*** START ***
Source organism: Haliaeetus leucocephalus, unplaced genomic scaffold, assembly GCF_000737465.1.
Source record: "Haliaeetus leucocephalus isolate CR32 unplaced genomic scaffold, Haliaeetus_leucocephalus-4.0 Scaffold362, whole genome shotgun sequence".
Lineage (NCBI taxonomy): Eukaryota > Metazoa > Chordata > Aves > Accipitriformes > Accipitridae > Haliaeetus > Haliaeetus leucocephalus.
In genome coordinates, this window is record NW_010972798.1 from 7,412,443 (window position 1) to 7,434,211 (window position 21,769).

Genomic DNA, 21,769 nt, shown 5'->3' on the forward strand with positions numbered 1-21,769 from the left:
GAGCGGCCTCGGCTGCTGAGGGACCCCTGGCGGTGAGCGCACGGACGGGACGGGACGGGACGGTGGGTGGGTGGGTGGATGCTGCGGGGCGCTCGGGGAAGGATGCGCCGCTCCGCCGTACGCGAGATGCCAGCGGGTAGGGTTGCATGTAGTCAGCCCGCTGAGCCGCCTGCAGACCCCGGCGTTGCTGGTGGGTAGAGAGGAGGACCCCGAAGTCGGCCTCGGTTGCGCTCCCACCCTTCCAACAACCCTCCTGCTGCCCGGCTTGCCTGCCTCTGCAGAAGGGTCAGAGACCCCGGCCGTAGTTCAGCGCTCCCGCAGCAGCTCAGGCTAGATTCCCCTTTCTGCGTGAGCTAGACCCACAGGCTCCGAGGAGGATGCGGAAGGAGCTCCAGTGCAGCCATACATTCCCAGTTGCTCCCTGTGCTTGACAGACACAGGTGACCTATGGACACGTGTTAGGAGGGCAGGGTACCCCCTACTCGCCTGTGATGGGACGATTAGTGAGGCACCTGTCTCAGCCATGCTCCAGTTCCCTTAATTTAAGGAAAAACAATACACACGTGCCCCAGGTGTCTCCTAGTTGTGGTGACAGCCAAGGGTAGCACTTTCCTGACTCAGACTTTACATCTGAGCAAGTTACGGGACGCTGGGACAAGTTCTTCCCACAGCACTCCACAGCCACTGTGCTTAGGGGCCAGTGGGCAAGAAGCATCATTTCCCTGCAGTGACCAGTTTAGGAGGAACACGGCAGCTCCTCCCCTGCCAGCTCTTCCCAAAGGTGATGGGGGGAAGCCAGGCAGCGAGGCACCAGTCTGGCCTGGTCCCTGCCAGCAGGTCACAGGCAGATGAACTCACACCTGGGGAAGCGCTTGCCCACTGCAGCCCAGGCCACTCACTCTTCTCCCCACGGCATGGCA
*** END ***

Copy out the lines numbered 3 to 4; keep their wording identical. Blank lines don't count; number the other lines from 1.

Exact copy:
Lineage (NCBI taxonomy): Eukaryota > Metazoa > Chordata > Aves > Accipitriformes > Accipitridae > Haliaeetus > Haliaeetus leucocephalus.
In genome coordinates, this window is record NW_010972798.1 from 7,412,443 (window position 1) to 7,434,211 (window position 21,769).